The endangered giant panda has Spanish ties, geologists have found. Fossilized remains of the bear's ancient relative, Agriarctos beatrix, suggest that the newly discovered species roamed the Zaragoza province in Spain about 11 million years ago.
"This kind of bear was small, even smaller than the Malayan sun bear, the smallest found today," paleobiologist Juan Abella of the Museo Nacional de Ciencias Naturales, who was part of the research team behind this discovery, said in a written statement.
Agriarctos beatrix would not have weighed more than 60 kilograms (about 130 pounds), the researchers said (sun bears can reach about 150 pounds). The panda relative would have had a dark coat with white patches in the chest, around the eyes, and possibly near the tail.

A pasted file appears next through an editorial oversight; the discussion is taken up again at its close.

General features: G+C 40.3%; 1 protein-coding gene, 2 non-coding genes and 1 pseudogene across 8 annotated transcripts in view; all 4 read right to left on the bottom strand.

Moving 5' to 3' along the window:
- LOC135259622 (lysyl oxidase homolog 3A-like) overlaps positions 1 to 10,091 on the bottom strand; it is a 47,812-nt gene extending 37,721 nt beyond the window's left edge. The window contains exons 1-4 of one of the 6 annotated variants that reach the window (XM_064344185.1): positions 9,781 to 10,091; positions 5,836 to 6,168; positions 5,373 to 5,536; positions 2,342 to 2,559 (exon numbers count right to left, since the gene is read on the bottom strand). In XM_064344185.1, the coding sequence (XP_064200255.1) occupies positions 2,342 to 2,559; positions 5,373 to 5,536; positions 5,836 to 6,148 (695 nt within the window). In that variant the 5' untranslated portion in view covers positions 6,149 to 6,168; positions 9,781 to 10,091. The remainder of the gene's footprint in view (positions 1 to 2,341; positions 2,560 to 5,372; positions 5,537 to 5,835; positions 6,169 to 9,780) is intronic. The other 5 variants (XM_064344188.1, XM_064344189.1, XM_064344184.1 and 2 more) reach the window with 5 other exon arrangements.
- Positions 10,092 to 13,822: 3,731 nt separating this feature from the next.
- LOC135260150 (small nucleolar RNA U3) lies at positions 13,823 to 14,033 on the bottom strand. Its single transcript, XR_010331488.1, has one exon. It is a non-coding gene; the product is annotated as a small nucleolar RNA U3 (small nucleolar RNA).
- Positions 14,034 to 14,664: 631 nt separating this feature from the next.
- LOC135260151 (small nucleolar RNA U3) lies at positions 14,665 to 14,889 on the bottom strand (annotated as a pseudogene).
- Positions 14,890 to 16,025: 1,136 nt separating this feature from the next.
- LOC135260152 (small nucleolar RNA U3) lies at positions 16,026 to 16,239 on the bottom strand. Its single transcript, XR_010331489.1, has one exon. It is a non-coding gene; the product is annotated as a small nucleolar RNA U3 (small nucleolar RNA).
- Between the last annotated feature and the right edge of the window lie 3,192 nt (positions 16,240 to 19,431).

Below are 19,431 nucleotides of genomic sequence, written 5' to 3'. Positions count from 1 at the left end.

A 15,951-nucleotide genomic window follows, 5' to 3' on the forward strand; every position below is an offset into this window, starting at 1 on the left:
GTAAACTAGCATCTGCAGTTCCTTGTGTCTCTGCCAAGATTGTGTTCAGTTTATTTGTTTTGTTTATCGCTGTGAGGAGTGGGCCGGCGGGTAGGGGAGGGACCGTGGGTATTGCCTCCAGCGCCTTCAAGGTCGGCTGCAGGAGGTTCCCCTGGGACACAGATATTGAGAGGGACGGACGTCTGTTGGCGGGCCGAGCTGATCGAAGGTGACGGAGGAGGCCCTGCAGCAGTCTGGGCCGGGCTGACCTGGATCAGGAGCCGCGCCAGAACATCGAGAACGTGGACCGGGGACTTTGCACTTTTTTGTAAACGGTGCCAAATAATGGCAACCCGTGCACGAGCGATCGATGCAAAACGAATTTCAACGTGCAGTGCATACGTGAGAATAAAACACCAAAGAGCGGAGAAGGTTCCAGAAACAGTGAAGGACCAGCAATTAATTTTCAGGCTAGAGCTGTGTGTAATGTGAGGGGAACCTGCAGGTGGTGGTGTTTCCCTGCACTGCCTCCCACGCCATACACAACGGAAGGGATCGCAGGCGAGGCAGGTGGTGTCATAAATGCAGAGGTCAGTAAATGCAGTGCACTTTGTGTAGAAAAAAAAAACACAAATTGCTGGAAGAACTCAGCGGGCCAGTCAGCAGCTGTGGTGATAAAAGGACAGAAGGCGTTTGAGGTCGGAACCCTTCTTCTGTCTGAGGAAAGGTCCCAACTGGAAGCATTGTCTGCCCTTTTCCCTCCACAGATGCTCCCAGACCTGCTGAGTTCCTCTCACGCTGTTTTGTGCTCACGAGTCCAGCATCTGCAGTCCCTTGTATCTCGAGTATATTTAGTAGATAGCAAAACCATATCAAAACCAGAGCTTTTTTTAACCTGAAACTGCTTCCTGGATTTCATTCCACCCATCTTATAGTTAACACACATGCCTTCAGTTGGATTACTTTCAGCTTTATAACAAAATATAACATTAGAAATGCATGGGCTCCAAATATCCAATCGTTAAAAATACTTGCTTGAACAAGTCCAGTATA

As a forest dweller, Agriarctos beatrix ate fruits and vegetables, similar to the sun bear. While the cause of extinction for this primitive bear remains undetermined, it faced competition from similar and larger species, Abella said.
Agriarctos beatrix isn't the only tiny relative to the giant panda. Ailuropoda microta, sometimes called the dwarf or pygmy panda, roamed parts of China about two million years ago.
Abella's research team published its findings in 2011 in the journal Estudios Geologicos.